Trigger warnings for sexual assault and Too Much Information – like, if you’re a member of my family, you probably don’t want to read this.
Five minutes after my first kiss I was hiding in the toilets. “It seemed less awkward to make out with him than tell him I didn’t want to,” I told my friend. “Kate,” she said. “You are the only person who would think that.”
At the time, I believed her. What’s wrong with me? I told myself again and again. I was unaware that my crippling social anxiety was far from unique. At the time, it seemed something to be ashamed of, to hide away from the world at all costs while I pretended to be a happy go lucky teenage girl.
Which is why, a few months later, I found myself in the back of a car with the same boy, trying to remove his hands from my underwear whilst trying to look after a friend on the other side of me, who was throwing up the evening’s vodka onto her lap. With hindsight, I should have turned round and punched him. But I was worried about being impolite.
Trying to do what I was supposed to do, and fear of being judged, has defined most of my sexual experiences.
I’m currently reading Becoming by Laura Jane Williams and would definitely recommend it. She writes with such intelligence, self-awareness and grace about her journey to where she is today. There have been so many moments in it that ring so true for me, I have to pause and let them sink in a little bit.
This one in particular stood out because it was about something that I’ve been wanting to write about for a while. I just didn’t know where to start, so let’s start with what Laura has to say.
I wanted love to wash over me and heal me and be me and become me.
I wanted to love myself.
That was it.
A voice raged inside me as the thought wandered across my mind.
YES! She screamed, uncompromising and forcefully. YES, YOU DO! THAT IS WHAT YOU WANT!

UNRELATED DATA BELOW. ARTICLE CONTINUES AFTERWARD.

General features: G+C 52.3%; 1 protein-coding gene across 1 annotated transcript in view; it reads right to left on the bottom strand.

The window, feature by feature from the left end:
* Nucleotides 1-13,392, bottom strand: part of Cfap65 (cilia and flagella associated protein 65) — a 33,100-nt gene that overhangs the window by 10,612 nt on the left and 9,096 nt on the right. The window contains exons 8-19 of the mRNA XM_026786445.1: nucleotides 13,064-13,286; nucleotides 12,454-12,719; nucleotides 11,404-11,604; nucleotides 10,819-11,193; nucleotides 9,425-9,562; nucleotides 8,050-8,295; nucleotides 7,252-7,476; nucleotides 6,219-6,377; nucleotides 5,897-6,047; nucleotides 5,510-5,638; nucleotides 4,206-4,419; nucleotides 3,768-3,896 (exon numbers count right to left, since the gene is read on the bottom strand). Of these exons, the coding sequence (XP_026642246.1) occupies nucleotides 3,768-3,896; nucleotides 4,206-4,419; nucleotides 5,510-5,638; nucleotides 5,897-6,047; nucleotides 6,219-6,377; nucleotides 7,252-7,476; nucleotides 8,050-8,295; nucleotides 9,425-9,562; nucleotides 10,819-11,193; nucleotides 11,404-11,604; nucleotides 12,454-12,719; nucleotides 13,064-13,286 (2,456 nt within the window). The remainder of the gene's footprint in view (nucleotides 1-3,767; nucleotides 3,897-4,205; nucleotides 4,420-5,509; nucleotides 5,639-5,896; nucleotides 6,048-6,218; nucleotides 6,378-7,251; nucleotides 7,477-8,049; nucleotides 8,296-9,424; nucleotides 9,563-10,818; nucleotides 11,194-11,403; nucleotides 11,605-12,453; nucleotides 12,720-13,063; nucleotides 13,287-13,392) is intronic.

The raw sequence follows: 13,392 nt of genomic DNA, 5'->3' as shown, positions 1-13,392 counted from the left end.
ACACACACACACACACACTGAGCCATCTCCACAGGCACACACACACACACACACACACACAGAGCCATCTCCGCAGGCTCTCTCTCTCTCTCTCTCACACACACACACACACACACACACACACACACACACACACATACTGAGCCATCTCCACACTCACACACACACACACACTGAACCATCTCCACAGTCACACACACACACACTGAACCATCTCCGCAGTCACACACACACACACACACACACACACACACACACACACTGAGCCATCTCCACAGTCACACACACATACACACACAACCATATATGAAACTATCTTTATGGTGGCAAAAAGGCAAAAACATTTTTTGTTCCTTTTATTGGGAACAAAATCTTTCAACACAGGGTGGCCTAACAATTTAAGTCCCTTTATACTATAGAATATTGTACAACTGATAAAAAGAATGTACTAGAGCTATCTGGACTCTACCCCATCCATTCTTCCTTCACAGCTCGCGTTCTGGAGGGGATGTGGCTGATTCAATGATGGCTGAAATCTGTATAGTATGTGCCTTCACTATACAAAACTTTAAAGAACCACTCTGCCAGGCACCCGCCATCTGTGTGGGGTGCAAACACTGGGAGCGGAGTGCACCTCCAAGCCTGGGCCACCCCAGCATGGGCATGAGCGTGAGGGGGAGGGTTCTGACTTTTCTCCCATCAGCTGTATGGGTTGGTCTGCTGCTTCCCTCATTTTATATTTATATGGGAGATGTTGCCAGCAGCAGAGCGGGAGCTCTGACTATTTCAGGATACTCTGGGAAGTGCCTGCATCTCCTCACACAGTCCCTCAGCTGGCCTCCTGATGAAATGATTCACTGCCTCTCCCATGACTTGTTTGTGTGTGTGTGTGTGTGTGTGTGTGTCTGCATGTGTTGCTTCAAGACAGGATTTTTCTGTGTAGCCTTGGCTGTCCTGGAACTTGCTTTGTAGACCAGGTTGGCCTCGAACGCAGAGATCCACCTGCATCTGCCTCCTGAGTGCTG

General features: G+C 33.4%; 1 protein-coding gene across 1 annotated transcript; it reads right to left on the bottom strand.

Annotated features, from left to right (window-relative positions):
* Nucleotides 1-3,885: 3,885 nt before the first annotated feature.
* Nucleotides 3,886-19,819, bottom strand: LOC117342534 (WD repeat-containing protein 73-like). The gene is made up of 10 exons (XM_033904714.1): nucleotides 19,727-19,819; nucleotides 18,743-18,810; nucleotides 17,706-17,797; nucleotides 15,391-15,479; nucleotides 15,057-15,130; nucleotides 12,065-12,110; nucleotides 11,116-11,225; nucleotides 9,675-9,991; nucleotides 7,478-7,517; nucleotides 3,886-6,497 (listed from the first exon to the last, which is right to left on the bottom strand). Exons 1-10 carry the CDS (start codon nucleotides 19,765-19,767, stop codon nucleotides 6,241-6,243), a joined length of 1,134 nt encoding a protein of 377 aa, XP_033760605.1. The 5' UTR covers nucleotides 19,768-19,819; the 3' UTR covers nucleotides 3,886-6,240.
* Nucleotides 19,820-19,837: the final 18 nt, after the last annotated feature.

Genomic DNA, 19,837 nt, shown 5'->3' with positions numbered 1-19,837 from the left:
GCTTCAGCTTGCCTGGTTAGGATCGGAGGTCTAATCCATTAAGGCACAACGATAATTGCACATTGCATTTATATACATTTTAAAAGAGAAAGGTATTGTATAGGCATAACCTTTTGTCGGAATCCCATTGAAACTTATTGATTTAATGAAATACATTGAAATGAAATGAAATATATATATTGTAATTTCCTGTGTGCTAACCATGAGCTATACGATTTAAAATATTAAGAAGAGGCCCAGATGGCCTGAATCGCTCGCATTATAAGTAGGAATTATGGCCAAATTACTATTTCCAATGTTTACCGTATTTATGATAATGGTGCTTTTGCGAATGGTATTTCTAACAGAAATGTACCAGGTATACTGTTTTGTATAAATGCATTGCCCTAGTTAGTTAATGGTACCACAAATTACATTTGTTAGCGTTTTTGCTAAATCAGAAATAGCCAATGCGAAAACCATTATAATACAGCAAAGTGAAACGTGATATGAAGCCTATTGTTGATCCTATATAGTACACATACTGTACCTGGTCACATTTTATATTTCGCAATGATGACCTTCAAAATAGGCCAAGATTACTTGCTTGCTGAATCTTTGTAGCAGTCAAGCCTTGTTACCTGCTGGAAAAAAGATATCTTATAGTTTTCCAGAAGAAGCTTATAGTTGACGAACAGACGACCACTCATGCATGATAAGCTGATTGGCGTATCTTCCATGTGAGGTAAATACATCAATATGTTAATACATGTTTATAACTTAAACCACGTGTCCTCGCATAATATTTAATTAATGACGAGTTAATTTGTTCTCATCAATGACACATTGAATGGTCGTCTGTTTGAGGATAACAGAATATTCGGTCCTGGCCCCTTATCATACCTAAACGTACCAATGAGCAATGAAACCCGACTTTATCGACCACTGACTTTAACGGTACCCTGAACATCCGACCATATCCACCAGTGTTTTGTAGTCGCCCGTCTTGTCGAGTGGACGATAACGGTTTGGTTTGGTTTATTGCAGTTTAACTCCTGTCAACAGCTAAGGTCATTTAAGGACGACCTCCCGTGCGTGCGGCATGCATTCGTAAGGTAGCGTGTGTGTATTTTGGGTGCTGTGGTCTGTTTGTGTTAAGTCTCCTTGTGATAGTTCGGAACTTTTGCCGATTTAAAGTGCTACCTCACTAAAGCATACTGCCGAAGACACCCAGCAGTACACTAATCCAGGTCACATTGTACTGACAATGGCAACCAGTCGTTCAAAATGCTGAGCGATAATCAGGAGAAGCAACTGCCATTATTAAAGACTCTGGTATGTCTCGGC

I let that sit with me. I wanted to love myself. I didn’t know how to get there, to that. How it looked. But I knew how it would feel.
It would feel like enough. And I – I desperately wanted to feel like enough.
As people, and especially as women, we are not very good at loving ourselves. We shouldn’t beat ourselves up about this. For the most part our culture is set up to make us feel bad about ourselves, so we might buy all the things to make us feel better, to keep the economy going and make sure everyone has a job (which they need to make sure they can buy the things that probably won’t make them happy).
The thing is, I’m starting to believe more and more than loving ourselves might be the thing that helps us most in our lives. I don’t want this to be the answer. Firstly, because it sounds really trite, and secondly, because it’s a lot more effort than buying a new dress. But boy does it work.
I wrote a piece for xojane.com about how I stayed in an awful relationship because I thought that was all I deserved. You can read the whole thing here.
One of my clearest memories from primary school is everyone being handed a paper plate and asked to recreate our favourite foods. While I vaguely recollect building pizza slices out of cardboard, what I can picture most clearly is mixing pva glue and white paint in search of a substance that could pass for mayonnaise. A little more paint then a little more glue: a careful balancing act that made me the most intensely focused seven year old in the room.
Three weeks into a new job and I received the first invitation to socialise with colleagues outside of work. I was looking forward to the party as a chance to see what everyone was like in their free time, and for them to meet my partner, who had been asked about in the office. That is, until he said he couldn’t make it. At which point, I considered not going after all.